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My two smoke detector stories

by admin on October 22, 2011

A couple days ago my son was walking down the hall past my office when a loud beeping began sounding somewhere in our house. He and I have a tendency to fall into goofing off pretty easily, usually instigated by me on days when I’ve been working alone all day. So the sound of another false alarm inspired lame jokes by me about running for our lives and comments like “Oh no! She’s about to blow!” (Sadly, this is what passes for wit during the long afternoon hours at McKee Associates.) We followed the sound down the hall to his bedroom. When he got to the door he suddenly rushed in while shouting a certain expletive over and over. I quickly followed behind and saw flames one foot high dancing up from a sweatshirt on the floor by his desk. He scooped it up and I got out of his way.

“The bathtub!” I said, but by then he had committed to the laundry room sink, another fine choice. A turn of the faucet made quick work of it and the crisis was over.

Wesley had only a very minor burn on the side of one finger because the blaze had been confined to the middle of the sweatshirt, leaving the edges available to be grabbed. We returned to his room where the loud beeping continued. The air seemed completely clear to me, but that smoke detector knew better.

Wesley turned on his window fan and within a minute the beeping stopped and a calm returned. I pressed him for details and learned that he had a minor moment of playing with fire, an impulse I also had while growing up and understood. He seemed sufficiently chastised. The carpet looked fine. I noticed how close the flames had been to the corner of his wood desk and then I looked up at the smoke detector and suddenly experienced admiration, even a strange happiness, just to look at this ordinary six inch piece of plastic with its little red button to one side. We had just narrowly avoided disaster, and it was due to a ten dollar plastic appliance that’s usually known for its annoying chirping when its batteries get low.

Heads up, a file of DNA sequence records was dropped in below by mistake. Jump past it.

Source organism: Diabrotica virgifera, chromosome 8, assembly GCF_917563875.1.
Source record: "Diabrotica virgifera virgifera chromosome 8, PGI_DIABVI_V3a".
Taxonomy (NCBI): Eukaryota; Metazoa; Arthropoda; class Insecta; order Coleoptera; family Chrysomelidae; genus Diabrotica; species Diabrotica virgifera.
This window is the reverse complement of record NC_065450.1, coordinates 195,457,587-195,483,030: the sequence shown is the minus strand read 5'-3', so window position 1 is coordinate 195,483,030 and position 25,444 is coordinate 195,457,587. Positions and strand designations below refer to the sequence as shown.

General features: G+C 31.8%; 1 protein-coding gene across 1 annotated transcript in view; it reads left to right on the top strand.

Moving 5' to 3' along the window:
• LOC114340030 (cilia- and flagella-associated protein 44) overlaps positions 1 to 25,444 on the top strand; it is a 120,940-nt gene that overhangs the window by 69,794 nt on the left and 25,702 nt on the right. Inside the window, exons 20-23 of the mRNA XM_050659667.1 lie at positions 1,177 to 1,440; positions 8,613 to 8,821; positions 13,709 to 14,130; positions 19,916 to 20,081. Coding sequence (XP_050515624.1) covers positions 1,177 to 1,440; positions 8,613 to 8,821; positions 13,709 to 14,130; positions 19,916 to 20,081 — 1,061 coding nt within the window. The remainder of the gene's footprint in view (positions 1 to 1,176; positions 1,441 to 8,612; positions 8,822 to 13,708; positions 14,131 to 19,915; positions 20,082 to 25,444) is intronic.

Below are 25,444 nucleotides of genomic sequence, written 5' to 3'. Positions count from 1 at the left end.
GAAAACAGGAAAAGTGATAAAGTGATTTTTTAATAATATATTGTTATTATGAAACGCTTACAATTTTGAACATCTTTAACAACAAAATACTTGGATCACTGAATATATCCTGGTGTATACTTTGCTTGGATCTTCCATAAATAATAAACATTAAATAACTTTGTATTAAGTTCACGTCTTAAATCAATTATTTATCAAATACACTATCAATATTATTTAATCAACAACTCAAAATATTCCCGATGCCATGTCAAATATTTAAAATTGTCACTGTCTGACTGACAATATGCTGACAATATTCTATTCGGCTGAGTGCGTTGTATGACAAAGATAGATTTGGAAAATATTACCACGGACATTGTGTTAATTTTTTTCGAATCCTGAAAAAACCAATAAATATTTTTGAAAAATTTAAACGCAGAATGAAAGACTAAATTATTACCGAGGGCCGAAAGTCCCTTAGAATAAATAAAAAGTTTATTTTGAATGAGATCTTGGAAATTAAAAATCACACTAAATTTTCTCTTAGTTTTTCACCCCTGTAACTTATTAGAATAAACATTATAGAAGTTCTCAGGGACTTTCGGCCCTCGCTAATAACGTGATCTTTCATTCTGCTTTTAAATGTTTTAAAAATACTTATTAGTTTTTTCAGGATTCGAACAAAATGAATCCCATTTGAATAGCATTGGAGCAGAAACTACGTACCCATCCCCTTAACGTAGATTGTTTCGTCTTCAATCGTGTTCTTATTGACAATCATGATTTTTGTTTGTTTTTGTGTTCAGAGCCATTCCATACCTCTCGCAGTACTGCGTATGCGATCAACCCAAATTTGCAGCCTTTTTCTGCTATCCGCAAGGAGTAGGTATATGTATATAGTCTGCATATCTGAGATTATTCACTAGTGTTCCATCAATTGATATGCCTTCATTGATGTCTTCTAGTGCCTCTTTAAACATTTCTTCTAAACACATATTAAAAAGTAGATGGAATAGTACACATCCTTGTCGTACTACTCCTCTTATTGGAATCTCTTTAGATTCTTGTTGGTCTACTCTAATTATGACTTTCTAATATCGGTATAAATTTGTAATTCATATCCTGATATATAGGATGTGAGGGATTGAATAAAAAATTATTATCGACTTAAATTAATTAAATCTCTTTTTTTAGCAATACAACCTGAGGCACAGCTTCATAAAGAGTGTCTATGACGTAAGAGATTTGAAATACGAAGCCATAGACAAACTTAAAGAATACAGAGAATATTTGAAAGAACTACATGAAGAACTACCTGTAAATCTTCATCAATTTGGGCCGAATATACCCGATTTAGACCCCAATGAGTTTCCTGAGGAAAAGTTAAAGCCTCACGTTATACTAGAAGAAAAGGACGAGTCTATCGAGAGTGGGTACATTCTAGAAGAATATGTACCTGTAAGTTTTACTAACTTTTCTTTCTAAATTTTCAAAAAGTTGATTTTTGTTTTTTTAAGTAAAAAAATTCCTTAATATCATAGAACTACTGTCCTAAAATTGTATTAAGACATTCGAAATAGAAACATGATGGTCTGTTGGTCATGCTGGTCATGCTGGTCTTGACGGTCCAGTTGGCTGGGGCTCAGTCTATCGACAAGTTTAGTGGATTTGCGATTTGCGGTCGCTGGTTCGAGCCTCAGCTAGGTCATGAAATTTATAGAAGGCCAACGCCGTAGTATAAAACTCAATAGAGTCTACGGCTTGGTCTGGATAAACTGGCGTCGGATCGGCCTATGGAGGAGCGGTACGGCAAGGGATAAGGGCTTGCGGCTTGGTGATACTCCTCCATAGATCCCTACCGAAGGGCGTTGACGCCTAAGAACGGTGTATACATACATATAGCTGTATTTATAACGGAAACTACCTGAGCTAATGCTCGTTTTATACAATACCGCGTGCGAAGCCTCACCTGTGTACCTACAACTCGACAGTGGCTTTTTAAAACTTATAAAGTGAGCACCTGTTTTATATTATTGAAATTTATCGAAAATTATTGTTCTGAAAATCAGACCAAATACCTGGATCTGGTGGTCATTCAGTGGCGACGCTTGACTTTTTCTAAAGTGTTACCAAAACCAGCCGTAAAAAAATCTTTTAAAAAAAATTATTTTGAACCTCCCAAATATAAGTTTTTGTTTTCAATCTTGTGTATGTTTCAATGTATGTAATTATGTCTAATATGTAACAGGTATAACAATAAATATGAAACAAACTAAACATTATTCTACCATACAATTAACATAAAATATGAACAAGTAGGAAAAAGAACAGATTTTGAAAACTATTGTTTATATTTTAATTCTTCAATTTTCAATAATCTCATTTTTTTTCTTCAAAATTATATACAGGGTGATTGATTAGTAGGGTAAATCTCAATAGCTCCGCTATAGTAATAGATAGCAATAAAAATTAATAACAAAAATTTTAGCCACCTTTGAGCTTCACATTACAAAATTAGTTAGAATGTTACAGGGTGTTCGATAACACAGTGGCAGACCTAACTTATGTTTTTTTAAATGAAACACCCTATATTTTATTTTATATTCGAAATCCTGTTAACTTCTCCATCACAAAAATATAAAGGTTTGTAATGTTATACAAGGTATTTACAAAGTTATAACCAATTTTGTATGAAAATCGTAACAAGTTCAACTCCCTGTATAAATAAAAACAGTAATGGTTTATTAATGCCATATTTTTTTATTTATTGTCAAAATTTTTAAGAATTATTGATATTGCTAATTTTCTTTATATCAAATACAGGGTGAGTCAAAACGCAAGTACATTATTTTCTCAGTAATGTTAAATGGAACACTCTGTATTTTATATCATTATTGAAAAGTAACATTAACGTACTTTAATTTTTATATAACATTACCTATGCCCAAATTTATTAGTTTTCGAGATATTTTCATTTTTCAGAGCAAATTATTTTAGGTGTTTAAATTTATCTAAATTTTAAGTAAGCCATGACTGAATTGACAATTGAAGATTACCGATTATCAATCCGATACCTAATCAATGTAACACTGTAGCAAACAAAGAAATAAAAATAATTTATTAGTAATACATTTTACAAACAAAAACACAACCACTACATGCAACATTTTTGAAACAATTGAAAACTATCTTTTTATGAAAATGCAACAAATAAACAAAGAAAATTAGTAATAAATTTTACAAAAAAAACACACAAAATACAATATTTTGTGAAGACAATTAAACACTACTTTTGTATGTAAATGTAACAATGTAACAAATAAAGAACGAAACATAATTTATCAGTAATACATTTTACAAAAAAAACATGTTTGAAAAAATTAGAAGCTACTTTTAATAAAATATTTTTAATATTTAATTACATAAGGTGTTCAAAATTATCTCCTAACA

I felt a need to talk it out, assuring Wesley that my excitement wasn’t because I was angry, but rather because I was giddy that things had worked out so well. The system had worked, I said, and worked well, and that has made all the difference for us. There was some luck too. What if we had just left to go somewhere? It was not a good thought.

That evening over dinner we shared our story with Melody. It occurred to me that in newer homes all the smoke detectors are wired together so that if one sounds, they all sound, thus creating a general house-alarm going off. Good for waking everybody up. Not so good for finding the source of the alarm.

“I’m sure that would have screwed us up if our house was wired that way,” I said. There would have been the loud beeping coming from all corners and I don’t know how soon we would have made our way down to the problem bedroom. Especially because our first instinct had been to treat it as another false alarm. We’ve all been there many times after some tiny incident of dinner candles causes obnoxious beeping to erupt and then just go on and on. Sometimes even dust in the air does it. At those times the smoke detectors are not our friends. I suggest to all of you that you treat every alarm with diligence and quickly perform a room by room search to inspect all possible sources of a cause. You never know when a sweatshirt on the floor of a bedroom is going to be spewing flames.